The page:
Biographical Dictionary of the 2011 Egyptian Revolution

BY LAMA ABDEL BARR

PHOTO BY NAURA MOEMEN

What started out as merely a task for the final papers of the students enrolled in History 412 became a biographical dictionary of the 2011 Egyptian revolution that is now also a Wiki page.

The course, called ‘Isqat al-Nizam’ was dedicated to the comparative study of revolutions.

The dictionary aims to profile the prominent and influential figures from the revolution, be they members of the old regime, revolutionaries, journalists, activists or presidential candidates.

Professor Michael Reimer decided to take it a step further and transform the dictionary, which was compiled from the work of the students biographical entries, from both Professor David Blanks class and his own class, into a Wiki.  He did so with the assistance of his former student and current research assistant, Nareman Amin.

As of last summer Reimer and Amin received a grant from AUC to continue their work on this project.  Amin, who is a Spring 2011 AUC graduate with a B.A. in History and a triple minor in International Relations, Comparative Religion, and Writing, was originally one of the students from the HIST 412 class who worked on the dictionary. She later decided to join Reimer in pursuing the project further as a Wiki page.

Amin notes that one of most interesting processes in the entire compilation of the dictionary is the research process. She compares her work to that of a journalist’s, where besides having to keep up with the latest events, she finds herself having to quickly research, write and update entries.  “I look at dozens of sources for each biography, filter the information I want to use and make a whole of them.”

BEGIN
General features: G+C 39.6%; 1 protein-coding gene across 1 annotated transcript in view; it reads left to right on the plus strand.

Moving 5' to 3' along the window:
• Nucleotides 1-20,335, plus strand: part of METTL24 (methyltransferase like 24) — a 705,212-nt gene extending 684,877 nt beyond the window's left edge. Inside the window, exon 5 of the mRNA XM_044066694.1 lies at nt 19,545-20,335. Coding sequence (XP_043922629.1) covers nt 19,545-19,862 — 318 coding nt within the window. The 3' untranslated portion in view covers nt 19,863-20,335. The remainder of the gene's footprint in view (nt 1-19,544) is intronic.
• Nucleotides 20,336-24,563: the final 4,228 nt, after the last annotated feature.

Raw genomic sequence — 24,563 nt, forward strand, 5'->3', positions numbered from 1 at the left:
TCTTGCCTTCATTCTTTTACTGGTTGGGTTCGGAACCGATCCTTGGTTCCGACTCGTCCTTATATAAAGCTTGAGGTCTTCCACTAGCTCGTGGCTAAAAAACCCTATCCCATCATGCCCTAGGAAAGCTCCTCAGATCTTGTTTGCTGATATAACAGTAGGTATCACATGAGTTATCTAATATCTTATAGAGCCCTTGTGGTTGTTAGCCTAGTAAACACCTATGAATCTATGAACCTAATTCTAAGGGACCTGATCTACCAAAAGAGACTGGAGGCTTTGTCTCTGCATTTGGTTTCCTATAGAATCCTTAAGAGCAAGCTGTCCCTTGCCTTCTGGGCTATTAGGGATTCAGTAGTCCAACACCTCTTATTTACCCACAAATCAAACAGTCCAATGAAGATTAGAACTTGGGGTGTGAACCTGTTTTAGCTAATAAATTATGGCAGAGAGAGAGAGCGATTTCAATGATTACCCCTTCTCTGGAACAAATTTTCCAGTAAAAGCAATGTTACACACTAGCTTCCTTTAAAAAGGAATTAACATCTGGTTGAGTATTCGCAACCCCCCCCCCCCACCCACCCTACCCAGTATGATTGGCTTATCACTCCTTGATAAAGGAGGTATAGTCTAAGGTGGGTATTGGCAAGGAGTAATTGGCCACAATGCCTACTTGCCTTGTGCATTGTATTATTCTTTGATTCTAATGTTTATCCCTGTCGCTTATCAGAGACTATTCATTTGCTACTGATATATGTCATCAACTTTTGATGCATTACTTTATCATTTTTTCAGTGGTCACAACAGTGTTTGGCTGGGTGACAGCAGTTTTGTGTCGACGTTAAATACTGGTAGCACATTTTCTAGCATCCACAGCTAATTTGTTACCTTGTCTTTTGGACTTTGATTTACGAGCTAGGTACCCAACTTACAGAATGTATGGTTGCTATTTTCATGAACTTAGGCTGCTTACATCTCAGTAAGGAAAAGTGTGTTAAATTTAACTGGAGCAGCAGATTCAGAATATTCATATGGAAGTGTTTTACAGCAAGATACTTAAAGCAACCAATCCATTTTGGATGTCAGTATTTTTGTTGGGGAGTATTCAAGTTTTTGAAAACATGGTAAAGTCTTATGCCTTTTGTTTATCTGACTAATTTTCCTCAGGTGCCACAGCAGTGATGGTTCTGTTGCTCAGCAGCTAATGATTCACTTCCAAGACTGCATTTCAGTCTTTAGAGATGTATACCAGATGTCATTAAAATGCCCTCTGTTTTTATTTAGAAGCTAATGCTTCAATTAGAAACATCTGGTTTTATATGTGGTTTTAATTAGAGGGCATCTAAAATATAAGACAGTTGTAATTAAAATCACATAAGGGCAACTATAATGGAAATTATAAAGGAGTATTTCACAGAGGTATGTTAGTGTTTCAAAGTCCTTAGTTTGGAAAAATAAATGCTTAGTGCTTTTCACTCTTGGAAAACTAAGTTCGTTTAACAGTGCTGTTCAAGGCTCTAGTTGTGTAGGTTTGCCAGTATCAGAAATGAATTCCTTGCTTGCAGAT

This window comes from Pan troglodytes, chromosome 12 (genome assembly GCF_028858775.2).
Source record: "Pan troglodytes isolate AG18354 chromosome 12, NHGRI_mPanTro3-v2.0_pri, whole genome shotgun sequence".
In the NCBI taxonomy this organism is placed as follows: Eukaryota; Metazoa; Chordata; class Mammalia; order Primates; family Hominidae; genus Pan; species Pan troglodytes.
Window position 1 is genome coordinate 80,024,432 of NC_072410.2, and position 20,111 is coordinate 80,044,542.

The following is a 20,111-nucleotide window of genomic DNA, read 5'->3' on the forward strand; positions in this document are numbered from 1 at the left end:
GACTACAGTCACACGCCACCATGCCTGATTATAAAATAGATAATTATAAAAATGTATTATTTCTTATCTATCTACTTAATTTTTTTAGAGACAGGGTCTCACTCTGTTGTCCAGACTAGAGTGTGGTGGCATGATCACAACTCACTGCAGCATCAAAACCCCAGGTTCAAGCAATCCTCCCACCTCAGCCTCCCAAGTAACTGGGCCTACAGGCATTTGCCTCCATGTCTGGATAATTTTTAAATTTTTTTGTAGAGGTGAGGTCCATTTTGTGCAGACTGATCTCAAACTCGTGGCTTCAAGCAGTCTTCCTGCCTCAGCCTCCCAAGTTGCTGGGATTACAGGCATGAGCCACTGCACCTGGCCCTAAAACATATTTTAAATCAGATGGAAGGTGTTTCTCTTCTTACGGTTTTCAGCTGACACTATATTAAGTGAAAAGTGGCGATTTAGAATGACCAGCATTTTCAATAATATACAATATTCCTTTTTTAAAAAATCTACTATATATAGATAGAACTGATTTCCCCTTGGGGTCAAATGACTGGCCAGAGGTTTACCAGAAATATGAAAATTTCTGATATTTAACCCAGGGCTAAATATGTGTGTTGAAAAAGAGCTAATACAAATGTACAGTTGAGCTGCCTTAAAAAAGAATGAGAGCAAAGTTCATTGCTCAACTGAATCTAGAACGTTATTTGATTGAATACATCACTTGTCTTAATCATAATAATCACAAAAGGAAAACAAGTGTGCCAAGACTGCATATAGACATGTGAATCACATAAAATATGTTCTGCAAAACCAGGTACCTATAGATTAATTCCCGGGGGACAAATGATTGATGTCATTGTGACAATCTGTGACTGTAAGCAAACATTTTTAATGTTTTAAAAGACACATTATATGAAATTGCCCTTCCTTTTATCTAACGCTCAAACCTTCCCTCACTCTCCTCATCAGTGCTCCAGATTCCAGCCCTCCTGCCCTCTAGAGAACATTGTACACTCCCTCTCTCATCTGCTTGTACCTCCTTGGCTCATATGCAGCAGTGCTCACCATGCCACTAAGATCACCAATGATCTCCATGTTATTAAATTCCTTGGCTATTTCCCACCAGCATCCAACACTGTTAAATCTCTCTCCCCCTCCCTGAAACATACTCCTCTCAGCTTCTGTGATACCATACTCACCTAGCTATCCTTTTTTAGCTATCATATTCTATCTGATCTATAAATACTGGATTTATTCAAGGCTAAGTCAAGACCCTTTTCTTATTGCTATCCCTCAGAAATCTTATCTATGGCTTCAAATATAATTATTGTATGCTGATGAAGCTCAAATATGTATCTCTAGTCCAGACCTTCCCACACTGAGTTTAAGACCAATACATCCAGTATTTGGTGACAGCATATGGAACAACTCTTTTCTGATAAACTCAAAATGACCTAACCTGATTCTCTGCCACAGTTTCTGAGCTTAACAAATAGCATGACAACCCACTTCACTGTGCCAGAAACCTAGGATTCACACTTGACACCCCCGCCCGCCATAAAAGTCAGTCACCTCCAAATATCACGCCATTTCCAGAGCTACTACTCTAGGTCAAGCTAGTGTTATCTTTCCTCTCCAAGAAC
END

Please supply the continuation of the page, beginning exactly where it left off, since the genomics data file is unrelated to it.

She adds “some of the most difficult things to do were to find sources, evaluate their reliability and to eliminate personality bias from my writing.”

The biographical profiles are mainly compiled based on both print and online sources, and couple of entries also use personal interviews with the subjects of the biography as an additional source.

The primary motivation behind continuing to work on the dictionary for Amin is that she finds it to be “personally satisfying to be knowledgeable about so many people.” Adding that it has made her more politically aware and keen to stay up to date on news and events.

Looking back, Amin comments on how she, along with the students in the class,  believed they had a clear vision of what was happening in the country whereas in reality it was “only a beginning of a realization and not the actual realization.”

Amin recommends the HIST 412 course on that basis; she believes the course subject matter can be tackled using an angle that is different to the one the Spring 2011 students had where they were in the midst of the new and fresh events.

The  course will be offered next Fall 2012 and will be taught by Dr. Michael Reimer, Dr. Hanan Kholoussy and Dr Marie-Pascale Ghazaleh.

Amin is currently working on the 62nd entry to the dictionary, and the possibility of additional contributors to the dictionary is being considered at present – those interested should contact Reimer.